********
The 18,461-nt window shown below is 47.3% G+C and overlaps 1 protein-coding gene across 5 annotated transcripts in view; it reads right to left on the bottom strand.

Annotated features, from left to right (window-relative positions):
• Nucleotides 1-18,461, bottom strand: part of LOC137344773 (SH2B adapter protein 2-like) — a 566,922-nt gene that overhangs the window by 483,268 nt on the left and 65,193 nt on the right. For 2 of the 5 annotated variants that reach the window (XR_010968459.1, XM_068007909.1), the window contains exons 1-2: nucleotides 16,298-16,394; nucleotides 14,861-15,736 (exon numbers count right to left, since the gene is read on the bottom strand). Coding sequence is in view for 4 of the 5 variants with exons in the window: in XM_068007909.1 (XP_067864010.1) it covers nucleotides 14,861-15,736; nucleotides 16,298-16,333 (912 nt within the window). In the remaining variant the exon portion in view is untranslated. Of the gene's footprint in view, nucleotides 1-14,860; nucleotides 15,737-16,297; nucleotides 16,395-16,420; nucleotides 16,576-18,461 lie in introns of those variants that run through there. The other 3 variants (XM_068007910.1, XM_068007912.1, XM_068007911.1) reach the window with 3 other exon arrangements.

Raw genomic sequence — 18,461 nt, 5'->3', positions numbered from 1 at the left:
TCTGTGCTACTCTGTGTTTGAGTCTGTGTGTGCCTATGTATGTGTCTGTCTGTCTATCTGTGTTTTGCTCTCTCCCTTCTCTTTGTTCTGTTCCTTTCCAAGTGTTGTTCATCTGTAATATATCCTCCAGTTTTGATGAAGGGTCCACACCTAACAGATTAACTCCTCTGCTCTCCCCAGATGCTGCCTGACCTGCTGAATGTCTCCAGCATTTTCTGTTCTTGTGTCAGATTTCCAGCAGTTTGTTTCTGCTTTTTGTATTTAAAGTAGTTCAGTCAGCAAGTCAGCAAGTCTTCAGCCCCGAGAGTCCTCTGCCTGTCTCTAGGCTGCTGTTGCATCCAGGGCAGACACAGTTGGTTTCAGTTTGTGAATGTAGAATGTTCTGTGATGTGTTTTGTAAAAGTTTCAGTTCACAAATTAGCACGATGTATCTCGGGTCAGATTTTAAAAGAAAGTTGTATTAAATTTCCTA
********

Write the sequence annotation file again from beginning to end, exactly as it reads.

The 18,461-nt window shown below is 47.3% G+C and overlaps 1 protein-coding gene across 5 annotated transcripts in view; it reads right to left on the bottom strand.

Annotated features, from left to right (window-relative positions):
• Nucleotides 1-18,461, bottom strand: part of LOC137344773 (SH2B adapter protein 2-like) — a 566,922-nt gene that overhangs the window by 483,268 nt on the left and 65,193 nt on the right. For 2 of the 5 annotated variants that reach the window (XR_010968459.1, XM_068007909.1), the window contains exons 1-2: nucleotides 16,298-16,394; nucleotides 14,861-15,736 (exon numbers count right to left, since the gene is read on the bottom strand). Coding sequence is in view for 4 of the 5 variants with exons in the window: in XM_068007909.1 (XP_067864010.1) it covers nucleotides 14,861-15,736; nucleotides 16,298-16,333 (912 nt within the window). In the remaining variant the exon portion in view is untranslated. Of the gene's footprint in view, nucleotides 1-14,860; nucleotides 15,737-16,297; nucleotides 16,395-16,420; nucleotides 16,576-18,461 lie in introns of those variants that run through there. The other 3 variants (XM_068007910.1, XM_068007912.1, XM_068007911.1) reach the window with 3 other exon arrangements.

Raw genomic sequence — 18,461 nt, 5'->3', positions numbered from 1 at the left:
TCTGTGCTACTCTGTGTTTGAGTCTGTGTGTGCCTATGTATGTGTCTGTCTGTCTATCTGTGTTTTGCTCTCTCCCTTCTCTTTGTTCTGTTCCTTTCCAAGTGTTGTTCATCTGTAATATATCCTCCAGTTTTGATGAAGGGTCCACACCTAACAGATTAACTCCTCTGCTCTCCCCAGATGCTGCCTGACCTGCTGAATGTCTCCAGCATTTTCTGTTCTTGTGTCAGATTTCCAGCAGTTTGTTTCTGCTTTTTGTATTTAAAGTAGTTCAGTCAGCAAGTCAGCAAGTCTTCAGCCCCGAGAGTCCTCTGCCTGTCTCTAGGCTGCTGTTGCATCCAGGGCAGACACAGTTGGTTTCAGTTTGTGAATGTAGAATGTTCTGTGATGTGTTTTGTAAAAGTTTCAGTTCACAAATTAGCACGATGTATCTCGGGTCAGATTTTAAAAGAAAGTTGTATTAAATTTCCTA